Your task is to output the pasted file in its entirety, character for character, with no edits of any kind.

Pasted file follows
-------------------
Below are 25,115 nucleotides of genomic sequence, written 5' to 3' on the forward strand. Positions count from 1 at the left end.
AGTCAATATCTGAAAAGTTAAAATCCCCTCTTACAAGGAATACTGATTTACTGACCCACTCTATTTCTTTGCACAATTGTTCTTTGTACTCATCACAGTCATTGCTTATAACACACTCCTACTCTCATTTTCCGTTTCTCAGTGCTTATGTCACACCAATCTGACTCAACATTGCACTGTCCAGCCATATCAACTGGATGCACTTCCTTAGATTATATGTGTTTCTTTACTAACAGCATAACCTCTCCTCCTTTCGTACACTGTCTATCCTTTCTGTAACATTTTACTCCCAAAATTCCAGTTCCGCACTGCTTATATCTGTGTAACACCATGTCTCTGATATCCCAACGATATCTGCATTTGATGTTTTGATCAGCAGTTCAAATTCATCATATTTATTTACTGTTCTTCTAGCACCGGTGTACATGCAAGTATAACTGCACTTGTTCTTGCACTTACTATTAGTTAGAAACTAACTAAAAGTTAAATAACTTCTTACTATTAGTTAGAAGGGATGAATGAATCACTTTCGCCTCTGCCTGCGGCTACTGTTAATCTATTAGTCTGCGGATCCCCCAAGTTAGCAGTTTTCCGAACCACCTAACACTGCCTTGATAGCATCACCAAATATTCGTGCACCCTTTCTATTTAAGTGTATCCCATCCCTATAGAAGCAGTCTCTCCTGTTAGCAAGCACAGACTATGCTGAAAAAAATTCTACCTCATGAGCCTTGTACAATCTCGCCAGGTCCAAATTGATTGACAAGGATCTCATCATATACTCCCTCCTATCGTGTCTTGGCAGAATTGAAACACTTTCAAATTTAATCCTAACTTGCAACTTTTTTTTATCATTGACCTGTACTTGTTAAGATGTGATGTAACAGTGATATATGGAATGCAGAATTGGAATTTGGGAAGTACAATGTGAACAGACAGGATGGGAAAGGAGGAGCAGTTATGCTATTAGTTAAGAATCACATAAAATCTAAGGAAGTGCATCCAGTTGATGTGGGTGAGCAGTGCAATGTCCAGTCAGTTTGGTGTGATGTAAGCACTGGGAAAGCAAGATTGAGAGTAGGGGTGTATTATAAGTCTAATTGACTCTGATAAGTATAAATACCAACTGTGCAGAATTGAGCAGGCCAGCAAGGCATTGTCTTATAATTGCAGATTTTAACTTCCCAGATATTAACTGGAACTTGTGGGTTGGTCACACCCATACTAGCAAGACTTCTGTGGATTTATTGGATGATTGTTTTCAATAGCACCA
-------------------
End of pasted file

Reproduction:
Below are 25,115 nucleotides of genomic sequence, written 5' to 3' on the forward strand. Positions count from 1 at the left end.
AGTCAATATCTGAAAAGTTAAAATCCCCTCTTACAAGGAATACTGATTTACTGACCCACTCTATTTCTTTGCACAATTGTTCTTTGTACTCATCACAGTCATTGCTTATAACACACTCCTACTCTCATTTTCCGTTTCTCAGTGCTTATGTCACACCAATCTGACTCAACATTGCACTGTCCAGCCATATCAACTGGATGCACTTCCTTAGATTATATGTGTTTCTTTACTAACAGCATAACCTCTCCTCCTTTCGTACACTGTCTATCCTTTCTGTAACATTTTACTCCCAAAATTCCAGTTCCGCACTGCTTATATCTGTGTAACACCATGTCTCTGATATCCCAACGATATCTGCATTTGATGTTTTGATCAGCAGTTCAAATTCATCATATTTATTTACTGTTCTTCTAGCACCGGTGTACATGCAAGTATAACTGCACTTGTTCTTGCACTTACTATTAGTTAGAAACTAACTAAAAGTTAAATAACTTCTTACTATTAGTTAGAAGGGATGAATGAATCACTTTCGCCTCTGCCTGCGGCTACTGTTAATCTATTAGTCTGCGGATCCCCCAAGTTAGCAGTTTTCCGAACCACCTAACACTGCCTTGATAGCATCACCAAATATTCGTGCACCCTTTCTATTTAAGTGTATCCCATCCCTATAGAAGCAGTCTCTCCTGTTAGCAAGCACAGACTATGCTGAAAAAAATTCTACCTCATGAGCCTTGTACAATCTCGCCAGGTCCAAATTGATTGACAAGGATCTCATCATATACTCCCTCCTATCGTGTCTTGGCAGAATTGAAACACTTTCAAATTTAATCCTAACTTGCAACTTTTTTTTATCATTGACCTGTACTTGTTAAGATGTGATGTAACAGTGATATATGGAATGCAGAATTGGAATTTGGGAAGTACAATGTGAACAGACAGGATGGGAAAGGAGGAGCAGTTATGCTATTAGTTAAGAATCACATAAAATCTAAGGAAGTGCATCCAGTTGATGTGGGTGAGCAGTGCAATGTCCAGTCAGTTTGGTGTGATGTAAGCACTGGGAAAGCAAGATTGAGAGTAGGGGTGTATTATAAGTCTAATTGACTCTGATAAGTATAAATACCAACTGTGCAGAATTGAGCAGGCCAGCAAGGCATTGTCTTATAATTGCAGATTTTAACTTCCCAGATATTAACTGGAACTTGTGGGTTGGTCACACCCATACTAGCAAGACTTCTGTGGATTTATTGGATGATTGTTTTCAATAGCACCA